When you’re considering what high school classes will serve you best, you have two options: You can seek to simply fulfill the graduation requirements, or you can go above and beyond to choose classes which might be a little more difficult, but are certainly a lot more rewarding. In terms of making yourself a competitive college applicant, one of these options is far superior. Colleges look for applicants who will go the extra mile in their studies, and when you take classes that will add extra rigor, you’ll show that you’re prepared to push yourself.
Honors classes offer the regular high school curriculum with a bit more rigor added. For instance, there might be more writing assignments or more extensive homework, but the topics covered in the class are the same as those in a traditional high school class. Because they tend to require more work, grades earned in an honors class are often weighted. As an example, if you earn a 4.0 in an honors course, it may contribute to your grade point average (GPA) as a 5.0, which would boost your overall GPA. Equally as important, however, is that taking an honors course demonstrates to colleges that you’re motivated to challenge yourself academically.
Advanced Placement, or AP, classes are high school courses that are taught with college-level material. These classes offer the student deeper rigor and a more in-depth understanding of the topic. Because of the intense coursework, these grades are also weighted before being incorporated into a student’s high school GPA. Often, taking an AP class will raise the grade by two points, which similarly boosts the student’s GPA. Additionally, at the end of the course, students can opt to take the AP Exam. If the student scores well on the exam, they may be able to receive college credit for the class.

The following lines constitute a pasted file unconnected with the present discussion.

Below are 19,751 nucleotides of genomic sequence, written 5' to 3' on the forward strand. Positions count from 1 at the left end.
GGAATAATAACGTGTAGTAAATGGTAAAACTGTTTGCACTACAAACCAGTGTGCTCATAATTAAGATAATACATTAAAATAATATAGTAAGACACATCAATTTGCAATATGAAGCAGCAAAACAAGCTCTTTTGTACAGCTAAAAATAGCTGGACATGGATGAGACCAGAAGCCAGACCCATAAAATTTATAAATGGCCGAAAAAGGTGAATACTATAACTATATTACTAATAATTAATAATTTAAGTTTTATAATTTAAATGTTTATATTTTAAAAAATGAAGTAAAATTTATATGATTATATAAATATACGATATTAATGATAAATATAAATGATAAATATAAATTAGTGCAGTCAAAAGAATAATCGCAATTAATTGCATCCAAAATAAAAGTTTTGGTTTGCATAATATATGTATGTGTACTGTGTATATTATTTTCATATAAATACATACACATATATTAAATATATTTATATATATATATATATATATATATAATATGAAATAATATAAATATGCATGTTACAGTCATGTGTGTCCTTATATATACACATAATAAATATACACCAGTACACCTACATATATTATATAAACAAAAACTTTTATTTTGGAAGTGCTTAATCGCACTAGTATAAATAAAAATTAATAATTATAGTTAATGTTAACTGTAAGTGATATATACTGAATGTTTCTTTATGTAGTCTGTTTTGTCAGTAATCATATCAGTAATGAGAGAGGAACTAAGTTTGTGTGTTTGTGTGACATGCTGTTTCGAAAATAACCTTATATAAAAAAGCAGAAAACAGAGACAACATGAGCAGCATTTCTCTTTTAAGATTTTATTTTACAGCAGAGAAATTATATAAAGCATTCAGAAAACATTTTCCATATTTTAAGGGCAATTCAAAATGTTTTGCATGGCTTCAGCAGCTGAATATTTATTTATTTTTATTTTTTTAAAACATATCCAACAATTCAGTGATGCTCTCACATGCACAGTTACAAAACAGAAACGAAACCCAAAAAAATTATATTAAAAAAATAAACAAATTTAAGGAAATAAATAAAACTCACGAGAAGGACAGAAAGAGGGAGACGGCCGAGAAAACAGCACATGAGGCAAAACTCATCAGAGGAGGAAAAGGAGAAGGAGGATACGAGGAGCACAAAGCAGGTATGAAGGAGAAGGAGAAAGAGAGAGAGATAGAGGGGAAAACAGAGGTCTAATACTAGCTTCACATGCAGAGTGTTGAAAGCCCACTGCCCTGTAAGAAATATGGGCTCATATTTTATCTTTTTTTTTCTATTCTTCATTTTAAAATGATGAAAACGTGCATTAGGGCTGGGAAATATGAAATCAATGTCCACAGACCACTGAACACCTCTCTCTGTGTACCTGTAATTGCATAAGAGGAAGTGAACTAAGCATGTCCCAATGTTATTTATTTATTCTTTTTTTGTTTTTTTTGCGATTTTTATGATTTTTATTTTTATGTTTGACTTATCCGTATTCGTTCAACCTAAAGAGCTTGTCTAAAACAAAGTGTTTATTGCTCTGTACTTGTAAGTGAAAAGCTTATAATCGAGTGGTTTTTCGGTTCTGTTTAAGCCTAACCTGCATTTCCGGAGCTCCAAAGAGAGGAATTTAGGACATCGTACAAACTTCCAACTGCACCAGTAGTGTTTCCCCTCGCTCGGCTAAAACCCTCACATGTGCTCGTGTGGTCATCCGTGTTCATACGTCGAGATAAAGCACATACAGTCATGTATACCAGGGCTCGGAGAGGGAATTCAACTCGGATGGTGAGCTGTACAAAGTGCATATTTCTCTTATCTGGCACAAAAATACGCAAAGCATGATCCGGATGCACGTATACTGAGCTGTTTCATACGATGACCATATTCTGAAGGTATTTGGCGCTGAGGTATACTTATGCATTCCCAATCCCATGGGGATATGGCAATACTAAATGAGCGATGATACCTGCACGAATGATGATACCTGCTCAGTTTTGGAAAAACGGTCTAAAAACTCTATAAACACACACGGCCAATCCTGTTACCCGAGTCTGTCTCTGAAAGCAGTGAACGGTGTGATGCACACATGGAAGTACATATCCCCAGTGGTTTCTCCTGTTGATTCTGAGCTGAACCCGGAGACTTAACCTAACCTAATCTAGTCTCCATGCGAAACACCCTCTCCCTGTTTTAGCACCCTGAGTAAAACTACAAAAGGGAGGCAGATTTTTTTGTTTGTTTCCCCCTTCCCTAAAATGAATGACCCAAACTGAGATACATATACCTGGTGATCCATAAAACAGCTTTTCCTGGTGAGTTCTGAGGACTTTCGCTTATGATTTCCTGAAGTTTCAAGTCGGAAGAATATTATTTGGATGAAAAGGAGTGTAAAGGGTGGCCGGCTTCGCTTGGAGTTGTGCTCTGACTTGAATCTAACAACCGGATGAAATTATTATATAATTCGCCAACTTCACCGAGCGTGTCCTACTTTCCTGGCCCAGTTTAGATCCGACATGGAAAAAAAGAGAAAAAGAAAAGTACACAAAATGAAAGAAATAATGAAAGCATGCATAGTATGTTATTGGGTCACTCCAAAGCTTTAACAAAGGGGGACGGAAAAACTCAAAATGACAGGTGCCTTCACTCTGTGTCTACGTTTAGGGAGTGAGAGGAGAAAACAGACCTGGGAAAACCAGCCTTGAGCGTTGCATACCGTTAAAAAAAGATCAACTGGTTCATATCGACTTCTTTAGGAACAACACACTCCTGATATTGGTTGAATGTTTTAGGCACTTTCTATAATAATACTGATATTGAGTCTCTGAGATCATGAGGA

The International Baccalaureate (IB) program will not impact your high school GPA more than a regular course, but the IB certificate will appear on your high school diploma. If it won’t necessarily help your GPA, how will IB make you more competitive for college admissions? The IB program is widely recognized as a well-rounded, rigorous educational program with a focus on developing students who will excel in the global workforce. Mastery of this curriculum will be taken into account by the college admissions office. While the courses do not increase your GPA in the way that an Honors or AP class might, the known rigor of the program may make up for that as your transcript is being reviewed.
North Carolina’s Career & College Promise program allows high school students to take tuition-free classes from community colleges. This means that students earn credit towards high school graduation requirements at the same time they are earning college credits. Earning a good score in one of these courses will set your transcript apart because the course will be identified as a college-level course. Colleges will certainly recognize that extra effort!
While the type of classwork that matches your interest and ability won’t necessarily be the same as that of your peers, the key is to challenge yourself to take classes that push you academically.. For more tips on how to plan for college during high school, create a CFNC profile.